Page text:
This word doesn’t refer to a character from the Commedia dell’Arte, nor to a Pinocchio made from a radish. However, it is related to radish – both words trace back to Latin radix “root”, this one by way of the diminutive radicula. Which in its own turn is not a vampire vegetable, even though radicchio is red, with white veins. This word, when it first hit English, was certainly the province of people who really could not avoid sounding pretentious and/or faddish in matters gastronomic (unless they were Italian). To some ears it may still seem thus. But overtones of radical may help it be a bit more racy, as long as the icchi doesn’t sound too “icky”. The printed word, to look at it, may not call to mind Italian chicory – though it at least ought to call to mind Italian – but it does have a certain neatness about it, with the di and hi like gates or bedposts or perhaps garden stakes, and the little round letters packed in and around filling it up, resembling radishes more than a leafy green, I mean red. But at least the c‘s and the a have the curliness of the plant, and you could, with a bit of focus, take them for leaves and the di and hi as salad tongs…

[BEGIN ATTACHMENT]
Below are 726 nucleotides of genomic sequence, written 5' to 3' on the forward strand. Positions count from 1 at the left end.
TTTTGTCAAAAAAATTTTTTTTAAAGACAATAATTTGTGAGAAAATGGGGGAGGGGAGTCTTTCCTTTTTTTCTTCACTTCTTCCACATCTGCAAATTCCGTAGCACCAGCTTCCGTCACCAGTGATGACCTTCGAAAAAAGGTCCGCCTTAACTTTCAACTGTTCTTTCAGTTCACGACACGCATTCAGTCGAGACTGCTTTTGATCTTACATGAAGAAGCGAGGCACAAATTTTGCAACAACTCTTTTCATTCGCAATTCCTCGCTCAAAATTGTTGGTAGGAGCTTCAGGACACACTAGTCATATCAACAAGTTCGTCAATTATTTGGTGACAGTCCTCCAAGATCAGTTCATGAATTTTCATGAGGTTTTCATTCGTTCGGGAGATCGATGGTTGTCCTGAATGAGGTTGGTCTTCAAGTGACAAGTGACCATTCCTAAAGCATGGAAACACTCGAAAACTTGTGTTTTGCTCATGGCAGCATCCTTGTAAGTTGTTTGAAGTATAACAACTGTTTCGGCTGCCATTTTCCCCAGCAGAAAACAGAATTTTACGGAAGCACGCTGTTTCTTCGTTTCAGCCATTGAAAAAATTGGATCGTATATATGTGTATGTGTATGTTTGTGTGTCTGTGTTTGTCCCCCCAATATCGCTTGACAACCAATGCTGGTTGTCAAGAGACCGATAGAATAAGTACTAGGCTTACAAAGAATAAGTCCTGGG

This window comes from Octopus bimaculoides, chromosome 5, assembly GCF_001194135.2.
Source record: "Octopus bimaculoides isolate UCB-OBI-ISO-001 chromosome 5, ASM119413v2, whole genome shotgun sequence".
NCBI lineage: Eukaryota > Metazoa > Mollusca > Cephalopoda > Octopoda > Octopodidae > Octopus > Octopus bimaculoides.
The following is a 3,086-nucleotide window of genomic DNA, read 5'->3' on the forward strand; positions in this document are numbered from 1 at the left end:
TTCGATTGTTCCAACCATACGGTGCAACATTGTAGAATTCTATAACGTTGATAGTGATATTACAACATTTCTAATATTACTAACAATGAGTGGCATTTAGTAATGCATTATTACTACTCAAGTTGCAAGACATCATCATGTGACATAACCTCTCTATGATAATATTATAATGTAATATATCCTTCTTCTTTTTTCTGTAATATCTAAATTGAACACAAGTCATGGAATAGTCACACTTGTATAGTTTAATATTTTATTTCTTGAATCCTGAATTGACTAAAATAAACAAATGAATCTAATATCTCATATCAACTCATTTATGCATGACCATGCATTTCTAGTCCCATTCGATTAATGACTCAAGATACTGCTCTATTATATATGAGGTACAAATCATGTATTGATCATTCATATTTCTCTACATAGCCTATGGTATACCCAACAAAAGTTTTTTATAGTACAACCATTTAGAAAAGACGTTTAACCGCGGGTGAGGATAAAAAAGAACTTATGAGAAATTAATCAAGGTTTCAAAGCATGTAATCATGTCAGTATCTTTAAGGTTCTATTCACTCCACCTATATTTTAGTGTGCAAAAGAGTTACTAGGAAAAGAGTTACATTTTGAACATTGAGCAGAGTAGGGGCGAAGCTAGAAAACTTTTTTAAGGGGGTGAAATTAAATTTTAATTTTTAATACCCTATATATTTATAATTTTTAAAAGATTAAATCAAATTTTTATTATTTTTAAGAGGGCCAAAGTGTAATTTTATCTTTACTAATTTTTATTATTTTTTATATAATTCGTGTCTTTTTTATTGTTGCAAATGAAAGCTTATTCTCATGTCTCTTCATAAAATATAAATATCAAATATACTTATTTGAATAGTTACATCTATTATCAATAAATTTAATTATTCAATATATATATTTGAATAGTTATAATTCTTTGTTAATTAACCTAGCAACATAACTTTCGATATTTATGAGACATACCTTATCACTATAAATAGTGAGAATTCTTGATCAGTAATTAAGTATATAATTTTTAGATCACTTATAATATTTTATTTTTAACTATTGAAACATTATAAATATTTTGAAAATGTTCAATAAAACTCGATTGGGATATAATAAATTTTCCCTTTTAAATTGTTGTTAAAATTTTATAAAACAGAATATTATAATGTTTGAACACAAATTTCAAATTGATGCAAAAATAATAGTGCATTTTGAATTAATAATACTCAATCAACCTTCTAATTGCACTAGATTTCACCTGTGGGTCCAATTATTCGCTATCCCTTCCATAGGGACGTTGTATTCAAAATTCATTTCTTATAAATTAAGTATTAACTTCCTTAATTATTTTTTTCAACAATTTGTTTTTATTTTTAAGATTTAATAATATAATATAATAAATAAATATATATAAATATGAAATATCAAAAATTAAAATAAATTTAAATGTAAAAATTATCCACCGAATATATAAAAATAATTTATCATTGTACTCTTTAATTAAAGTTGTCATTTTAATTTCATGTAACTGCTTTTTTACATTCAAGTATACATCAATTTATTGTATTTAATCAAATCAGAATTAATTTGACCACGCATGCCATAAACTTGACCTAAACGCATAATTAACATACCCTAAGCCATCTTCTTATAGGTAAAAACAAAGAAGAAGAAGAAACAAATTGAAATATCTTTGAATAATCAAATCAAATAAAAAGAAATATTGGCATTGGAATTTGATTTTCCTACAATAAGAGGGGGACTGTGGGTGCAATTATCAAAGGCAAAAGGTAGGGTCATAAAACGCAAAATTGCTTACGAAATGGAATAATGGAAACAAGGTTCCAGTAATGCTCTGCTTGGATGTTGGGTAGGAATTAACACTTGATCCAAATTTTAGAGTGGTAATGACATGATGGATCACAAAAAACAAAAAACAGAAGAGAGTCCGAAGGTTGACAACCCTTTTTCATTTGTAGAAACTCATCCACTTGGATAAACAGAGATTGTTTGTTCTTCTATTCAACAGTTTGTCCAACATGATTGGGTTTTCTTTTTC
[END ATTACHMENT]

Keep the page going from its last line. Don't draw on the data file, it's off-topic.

Songs of Love and Grammar
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